Vector fields

yoghurt54

Hey - I'm stuck on a concept:

Are ALL vector fields expressable as the product of a scalar field $$\varphi$$ and a constant vector $$\vec{c}$$?

i.e. Is there always a $$\varphi$$ such that

$$\vec{A}$$ = $$\varphi$$ $$\vec{c}$$ ?

for ANY field $$\vec{A}$$?

I ask because there are some derivations from Stokes' theorem that follow from this idea, and I'm not sure these rules apply to all vector fields, because surely there are some vector fields that can't be expressed as such a product.

mathman

What is the definition of vector field that you are using?

yoghurt54

I'm not sure exactly what you mean, but my understanding of a vector field in this context is that it's a field in a coordinate system where each component is a function of the coordinates of that point, e.g.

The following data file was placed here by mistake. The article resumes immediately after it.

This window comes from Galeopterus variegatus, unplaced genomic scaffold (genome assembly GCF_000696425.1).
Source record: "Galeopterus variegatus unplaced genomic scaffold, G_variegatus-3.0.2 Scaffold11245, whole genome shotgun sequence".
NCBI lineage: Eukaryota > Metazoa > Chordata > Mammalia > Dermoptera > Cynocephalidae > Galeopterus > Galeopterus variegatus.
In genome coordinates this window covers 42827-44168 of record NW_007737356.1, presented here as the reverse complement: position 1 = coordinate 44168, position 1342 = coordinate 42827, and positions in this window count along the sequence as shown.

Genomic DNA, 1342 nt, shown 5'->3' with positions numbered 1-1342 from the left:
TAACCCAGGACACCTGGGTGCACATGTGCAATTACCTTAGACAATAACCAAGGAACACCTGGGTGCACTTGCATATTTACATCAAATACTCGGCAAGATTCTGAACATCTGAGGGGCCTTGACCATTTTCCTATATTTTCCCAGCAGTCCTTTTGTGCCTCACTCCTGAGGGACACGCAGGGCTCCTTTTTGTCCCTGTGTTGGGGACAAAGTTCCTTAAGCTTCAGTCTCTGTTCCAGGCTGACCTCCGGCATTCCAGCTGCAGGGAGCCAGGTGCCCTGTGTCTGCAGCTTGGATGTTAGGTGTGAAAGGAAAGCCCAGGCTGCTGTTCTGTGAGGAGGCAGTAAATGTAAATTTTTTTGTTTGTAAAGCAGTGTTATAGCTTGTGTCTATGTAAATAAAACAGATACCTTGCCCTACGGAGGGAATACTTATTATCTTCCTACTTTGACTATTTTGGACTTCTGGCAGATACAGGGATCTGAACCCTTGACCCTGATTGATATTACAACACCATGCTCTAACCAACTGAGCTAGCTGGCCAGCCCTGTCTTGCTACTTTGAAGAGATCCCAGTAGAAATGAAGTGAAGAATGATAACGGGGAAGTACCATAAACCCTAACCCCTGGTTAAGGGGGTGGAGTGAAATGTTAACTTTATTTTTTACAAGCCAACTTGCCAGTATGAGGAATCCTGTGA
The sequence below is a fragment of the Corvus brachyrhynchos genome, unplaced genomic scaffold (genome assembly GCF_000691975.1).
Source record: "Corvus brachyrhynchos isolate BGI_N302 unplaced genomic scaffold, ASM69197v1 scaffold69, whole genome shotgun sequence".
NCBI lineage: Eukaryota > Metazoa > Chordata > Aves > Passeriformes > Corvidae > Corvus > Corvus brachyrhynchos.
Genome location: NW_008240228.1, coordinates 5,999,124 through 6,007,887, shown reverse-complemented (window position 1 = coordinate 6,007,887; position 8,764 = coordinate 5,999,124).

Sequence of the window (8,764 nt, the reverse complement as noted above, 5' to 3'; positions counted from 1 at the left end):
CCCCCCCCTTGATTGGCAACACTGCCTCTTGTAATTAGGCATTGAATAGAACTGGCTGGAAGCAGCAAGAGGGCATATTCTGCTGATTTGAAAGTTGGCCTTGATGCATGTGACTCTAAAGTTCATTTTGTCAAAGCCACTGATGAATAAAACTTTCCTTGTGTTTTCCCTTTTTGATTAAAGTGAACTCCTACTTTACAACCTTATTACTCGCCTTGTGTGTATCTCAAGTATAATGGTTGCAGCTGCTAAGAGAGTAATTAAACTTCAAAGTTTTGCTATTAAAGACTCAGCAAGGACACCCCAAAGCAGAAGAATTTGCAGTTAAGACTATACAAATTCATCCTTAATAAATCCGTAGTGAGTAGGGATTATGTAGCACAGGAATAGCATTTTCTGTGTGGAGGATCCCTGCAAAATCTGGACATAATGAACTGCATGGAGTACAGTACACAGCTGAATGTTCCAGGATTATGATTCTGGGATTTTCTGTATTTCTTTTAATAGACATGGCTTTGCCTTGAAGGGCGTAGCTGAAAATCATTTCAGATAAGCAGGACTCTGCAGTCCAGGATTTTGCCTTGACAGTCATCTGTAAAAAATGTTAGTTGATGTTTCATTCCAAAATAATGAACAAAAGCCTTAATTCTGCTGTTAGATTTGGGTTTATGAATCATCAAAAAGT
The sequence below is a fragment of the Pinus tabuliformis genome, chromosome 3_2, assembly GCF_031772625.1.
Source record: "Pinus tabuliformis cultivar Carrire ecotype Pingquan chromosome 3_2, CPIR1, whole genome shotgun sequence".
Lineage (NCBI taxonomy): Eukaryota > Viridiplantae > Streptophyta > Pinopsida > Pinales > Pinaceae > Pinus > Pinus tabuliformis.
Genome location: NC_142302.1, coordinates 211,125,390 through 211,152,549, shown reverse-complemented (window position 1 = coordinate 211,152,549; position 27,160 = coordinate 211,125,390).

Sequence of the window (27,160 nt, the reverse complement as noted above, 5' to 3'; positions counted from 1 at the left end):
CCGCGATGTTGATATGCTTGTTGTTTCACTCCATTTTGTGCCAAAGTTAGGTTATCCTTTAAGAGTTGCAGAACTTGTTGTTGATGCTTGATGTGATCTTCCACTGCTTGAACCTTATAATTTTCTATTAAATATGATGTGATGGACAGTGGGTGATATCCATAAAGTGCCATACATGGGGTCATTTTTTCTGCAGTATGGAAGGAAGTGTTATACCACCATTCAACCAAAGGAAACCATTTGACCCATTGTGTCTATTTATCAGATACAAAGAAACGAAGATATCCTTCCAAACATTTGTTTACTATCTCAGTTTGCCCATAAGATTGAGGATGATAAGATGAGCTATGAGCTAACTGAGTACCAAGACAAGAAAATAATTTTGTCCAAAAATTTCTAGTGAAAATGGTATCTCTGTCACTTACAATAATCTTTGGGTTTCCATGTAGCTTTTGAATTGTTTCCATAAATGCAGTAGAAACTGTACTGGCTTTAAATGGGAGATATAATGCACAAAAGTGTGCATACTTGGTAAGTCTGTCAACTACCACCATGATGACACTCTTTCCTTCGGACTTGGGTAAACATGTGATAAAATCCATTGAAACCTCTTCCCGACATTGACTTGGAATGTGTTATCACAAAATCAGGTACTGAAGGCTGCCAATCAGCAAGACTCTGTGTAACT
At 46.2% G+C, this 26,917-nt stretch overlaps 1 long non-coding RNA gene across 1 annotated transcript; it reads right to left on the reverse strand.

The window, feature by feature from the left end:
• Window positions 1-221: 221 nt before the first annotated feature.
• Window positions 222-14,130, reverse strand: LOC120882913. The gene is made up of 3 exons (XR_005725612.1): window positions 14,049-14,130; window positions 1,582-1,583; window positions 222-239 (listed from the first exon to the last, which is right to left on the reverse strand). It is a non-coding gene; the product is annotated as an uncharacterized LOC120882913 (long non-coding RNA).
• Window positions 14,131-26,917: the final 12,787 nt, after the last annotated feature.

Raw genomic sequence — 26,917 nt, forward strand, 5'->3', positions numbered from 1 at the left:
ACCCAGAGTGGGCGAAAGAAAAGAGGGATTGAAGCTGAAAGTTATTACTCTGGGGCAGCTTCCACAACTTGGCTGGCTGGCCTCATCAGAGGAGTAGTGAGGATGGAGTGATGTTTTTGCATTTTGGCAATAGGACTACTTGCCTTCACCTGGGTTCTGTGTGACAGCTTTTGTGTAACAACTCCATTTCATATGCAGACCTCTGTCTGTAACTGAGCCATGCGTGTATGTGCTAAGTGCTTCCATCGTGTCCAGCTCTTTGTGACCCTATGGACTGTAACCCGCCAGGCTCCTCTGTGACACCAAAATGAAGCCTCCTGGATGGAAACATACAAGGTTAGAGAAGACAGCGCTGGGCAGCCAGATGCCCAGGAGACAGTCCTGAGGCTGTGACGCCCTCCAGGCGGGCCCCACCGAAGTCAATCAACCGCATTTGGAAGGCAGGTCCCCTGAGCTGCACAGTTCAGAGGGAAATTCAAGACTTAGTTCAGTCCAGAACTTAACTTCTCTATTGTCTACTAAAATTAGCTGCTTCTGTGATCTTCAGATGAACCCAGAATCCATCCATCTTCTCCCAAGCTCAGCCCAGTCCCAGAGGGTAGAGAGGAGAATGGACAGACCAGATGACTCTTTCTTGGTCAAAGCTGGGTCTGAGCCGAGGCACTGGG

$$\vec{A}(x,y,z) = (x^2 - y^2, xz, y^3 + xz^2)$$

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mathman

The answer to your original question is obviously no. Vector fields would have many different vectors which are not scalar multiples of each other.

Apteronotus

The vector field as you've described it would consist of a field of parallel vectors, each perhaps having a different length, as constituted by your scalar field phi. Clearly not all vector fields are of this type (ie. parallel).

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